Description : Literary histories, of course, do not have a reason for being unless there exists the literature itself. This volume, perhaps more than others of its kind, is an expression of appreciation for the talented and dedicated literary artists who ignored the odds, avoided temptations to write for popularity or prestige, and chose to write honestly about the American West, believing that experiences long knowns to be of historical importance are also experiences that need and deserve a literature of importance.
Description : Since World War II, the American West has become the nation?s military arsenal, proving ground, and disposal site. Through a wide-ranging discussion of recent literature produced in and about the West, Dirty Wars explores how the region?s iconic landscapes, invested with myths of national virtue, have obscured the West?s crucial role in a post?World War II age of ?permanent war.? ø In readings of western?particularly southwestern?literature, John Beck provides a historically informed account of how the military-industrial economy, established to protect the United States after Pearl Harbor, has instead produced western waste lands and ?waste populations? as the enemies and collateral casualties of a permanent state of emergency. Beck offers new readings of writers such as Cormac McCarthy, Leslie Marmon Silko, Don DeLillo, Rebecca Solnit, Julie Otsuka, and Terry Tempest Williams. He also draws on a variety of sources in history, political theory, philosophy, environmental studies, and other fields. Throughout Dirty Wars,øhe identifies resonances between different experiences and representations of the West that allow us to think about internment policies, the manufacture of atomic weapons, the culture of Cold War security, border policing, and toxic pollution as part of a broader program of a sustained and invasive management of western space.
Description : Alphabetically arranged entries include discussions of individual authors, literary movements, institutions, notable texts, literary developments, themes, ethnic literatures, and "topic" essays.
Description : A collection of over forty essays, short stories, poems, novel excerpts, and diary entries offers a look at the American West from its early days to the present
Description : This work provides a compelling explanation of something that has bedeviled a number of feminist scholars: Why did popular authors like Edna Ferber continue to write conventional fiction while living lives that were far from conventional? Amanda J. Zink argues that white writers like Ferber and Willa Cather avoided the subject of their own domestic labor by writing about the performance of domestic labor by “others,” showing that American print culture, both in novels and through advertisements, moved away from portraying women as angels in the house and instead sought to persuade other women to be angels in their houses. Zink further explores lesser-known works such as Mexican American cookbooks and essays in Indian boarding school magazines to show how women writers “dialoging domesticity” exemplify the cross-cultural encounters between “colonial domesticity” and “sovereign domesticity.” By situating these interpretations of literature within their historical contexts, Zink shows how these writers championed and challenged the ideology of domesticity.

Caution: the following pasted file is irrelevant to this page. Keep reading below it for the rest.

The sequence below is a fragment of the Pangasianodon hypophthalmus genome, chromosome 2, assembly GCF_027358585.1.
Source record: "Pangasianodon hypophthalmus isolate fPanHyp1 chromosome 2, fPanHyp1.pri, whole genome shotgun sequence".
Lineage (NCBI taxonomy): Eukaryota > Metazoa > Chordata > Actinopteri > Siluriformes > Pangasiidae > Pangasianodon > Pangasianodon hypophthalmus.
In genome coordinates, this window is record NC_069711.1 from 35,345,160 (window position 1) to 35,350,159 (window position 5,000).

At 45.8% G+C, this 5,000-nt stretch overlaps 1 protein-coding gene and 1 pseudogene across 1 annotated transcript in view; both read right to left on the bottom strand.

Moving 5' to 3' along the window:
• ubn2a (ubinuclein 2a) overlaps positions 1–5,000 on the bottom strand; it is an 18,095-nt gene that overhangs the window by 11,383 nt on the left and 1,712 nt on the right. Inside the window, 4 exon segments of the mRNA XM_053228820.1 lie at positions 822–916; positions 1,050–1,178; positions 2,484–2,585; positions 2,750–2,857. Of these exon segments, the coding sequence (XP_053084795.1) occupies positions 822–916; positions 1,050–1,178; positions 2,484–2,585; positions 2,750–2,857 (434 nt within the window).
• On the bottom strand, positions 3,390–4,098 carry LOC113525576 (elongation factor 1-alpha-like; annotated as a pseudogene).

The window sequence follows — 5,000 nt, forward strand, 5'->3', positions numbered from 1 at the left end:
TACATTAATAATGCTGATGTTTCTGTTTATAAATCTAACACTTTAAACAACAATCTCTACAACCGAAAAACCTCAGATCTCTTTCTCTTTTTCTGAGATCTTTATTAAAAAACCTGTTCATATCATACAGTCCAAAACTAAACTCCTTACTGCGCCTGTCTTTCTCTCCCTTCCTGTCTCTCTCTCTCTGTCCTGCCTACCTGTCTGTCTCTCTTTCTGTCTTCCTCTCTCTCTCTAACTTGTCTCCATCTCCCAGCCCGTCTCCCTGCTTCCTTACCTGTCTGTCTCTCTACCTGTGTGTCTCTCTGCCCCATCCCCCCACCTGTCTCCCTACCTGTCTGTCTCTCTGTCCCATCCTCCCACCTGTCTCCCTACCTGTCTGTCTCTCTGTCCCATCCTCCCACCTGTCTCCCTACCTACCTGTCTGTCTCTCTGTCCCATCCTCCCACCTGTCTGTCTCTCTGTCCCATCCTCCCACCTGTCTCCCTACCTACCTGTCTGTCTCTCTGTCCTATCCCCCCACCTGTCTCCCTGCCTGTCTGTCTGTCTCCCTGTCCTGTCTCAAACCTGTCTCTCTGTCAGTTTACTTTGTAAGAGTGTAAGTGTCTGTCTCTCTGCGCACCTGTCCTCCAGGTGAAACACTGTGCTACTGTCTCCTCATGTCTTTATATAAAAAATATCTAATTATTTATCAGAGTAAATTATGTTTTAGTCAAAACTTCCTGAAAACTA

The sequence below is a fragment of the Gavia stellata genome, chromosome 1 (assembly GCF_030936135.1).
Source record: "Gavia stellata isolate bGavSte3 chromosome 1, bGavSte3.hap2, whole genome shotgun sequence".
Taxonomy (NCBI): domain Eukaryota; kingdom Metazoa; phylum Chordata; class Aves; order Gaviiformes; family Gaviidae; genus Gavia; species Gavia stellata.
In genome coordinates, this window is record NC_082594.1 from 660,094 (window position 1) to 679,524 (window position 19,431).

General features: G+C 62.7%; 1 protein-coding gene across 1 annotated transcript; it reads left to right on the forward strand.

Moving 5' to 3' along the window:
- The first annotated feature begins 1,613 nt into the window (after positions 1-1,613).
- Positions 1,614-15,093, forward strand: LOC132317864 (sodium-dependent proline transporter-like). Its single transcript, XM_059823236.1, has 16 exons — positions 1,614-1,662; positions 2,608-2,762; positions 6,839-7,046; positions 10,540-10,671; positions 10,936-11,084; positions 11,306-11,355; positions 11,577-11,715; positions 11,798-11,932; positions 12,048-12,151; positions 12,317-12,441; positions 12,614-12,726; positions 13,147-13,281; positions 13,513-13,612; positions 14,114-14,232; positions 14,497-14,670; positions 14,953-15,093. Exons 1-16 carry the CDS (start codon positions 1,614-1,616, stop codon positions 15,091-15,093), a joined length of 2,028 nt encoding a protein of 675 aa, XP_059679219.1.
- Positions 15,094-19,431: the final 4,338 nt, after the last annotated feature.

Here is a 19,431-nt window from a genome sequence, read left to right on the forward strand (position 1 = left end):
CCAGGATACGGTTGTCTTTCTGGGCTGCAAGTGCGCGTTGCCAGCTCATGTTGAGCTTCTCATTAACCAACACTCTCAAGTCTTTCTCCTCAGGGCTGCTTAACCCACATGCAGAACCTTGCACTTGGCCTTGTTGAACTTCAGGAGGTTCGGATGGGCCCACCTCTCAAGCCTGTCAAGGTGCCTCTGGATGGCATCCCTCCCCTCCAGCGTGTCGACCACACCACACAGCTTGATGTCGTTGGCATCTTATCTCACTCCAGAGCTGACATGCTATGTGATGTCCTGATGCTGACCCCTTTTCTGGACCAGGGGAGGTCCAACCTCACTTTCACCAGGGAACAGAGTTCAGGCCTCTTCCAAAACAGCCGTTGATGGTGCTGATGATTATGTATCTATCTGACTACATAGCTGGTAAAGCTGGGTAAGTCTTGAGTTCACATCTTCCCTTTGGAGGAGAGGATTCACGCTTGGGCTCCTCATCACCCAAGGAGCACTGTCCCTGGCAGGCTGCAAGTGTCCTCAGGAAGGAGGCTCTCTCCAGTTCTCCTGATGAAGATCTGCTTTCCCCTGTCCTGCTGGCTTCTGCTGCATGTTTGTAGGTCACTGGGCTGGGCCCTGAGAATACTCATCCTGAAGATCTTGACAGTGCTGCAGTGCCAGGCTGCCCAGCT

Description : References to western movies scattered over some 250 works by more than 130 authors constitute the subject matter of this book, arranged in an encyclopedic format. The entries are distributed among western movies, television series, big screen and television actors, western writers, directors and miscellaneous topics related to the genre. The data cover films from The Great Train Robbery (1903) to No Country for Old Men (2007) and the entries include many western film milestones (from The Aryan through Shane to Unforgiven), television classics (Gunsmoke, Bonanza) and great screen cowboys of both “A” and “B” productions.
Description : Birthing a Nation is about national identity and the American West. If it is a truism that facing west was the American male version of invoking the Muse, what happened if you were female? Most past interpretations of western American literature have echoed Frederick Jackson Turner’s frontier hypothesis, emphasizing the conflict of wilderness and civilization, the hero of rugged individualism, the act of returning to origins and reemerging as the reborn American Adam. In this reading of western American women writers who responded to the challenge to give birth to a nation, Susan J. Rosowski proposes an alternative, more hopeful affirmation of our cultural history and perhaps our cultural destiny. Rosowski begins by tracing the birth metaphor through three and a half centuries of American letters. She reexamines the premises underlying the telling of the literary West and posits a female model of creativity at the genesis of American literature. She follows four authors on a multigenerational journey, beginning with Margaret Fuller in 1843, moving on a generation later to Willa Cather, advancing to Jean Stafford, and ending with Marilynne Robinson. In her reading of these writers who most directly and deeply believed in literature as a serious and noble form of art and who wrote to influence how the country perceived itself, Rosowski contributes to the ongoing process of remapping the literary landscape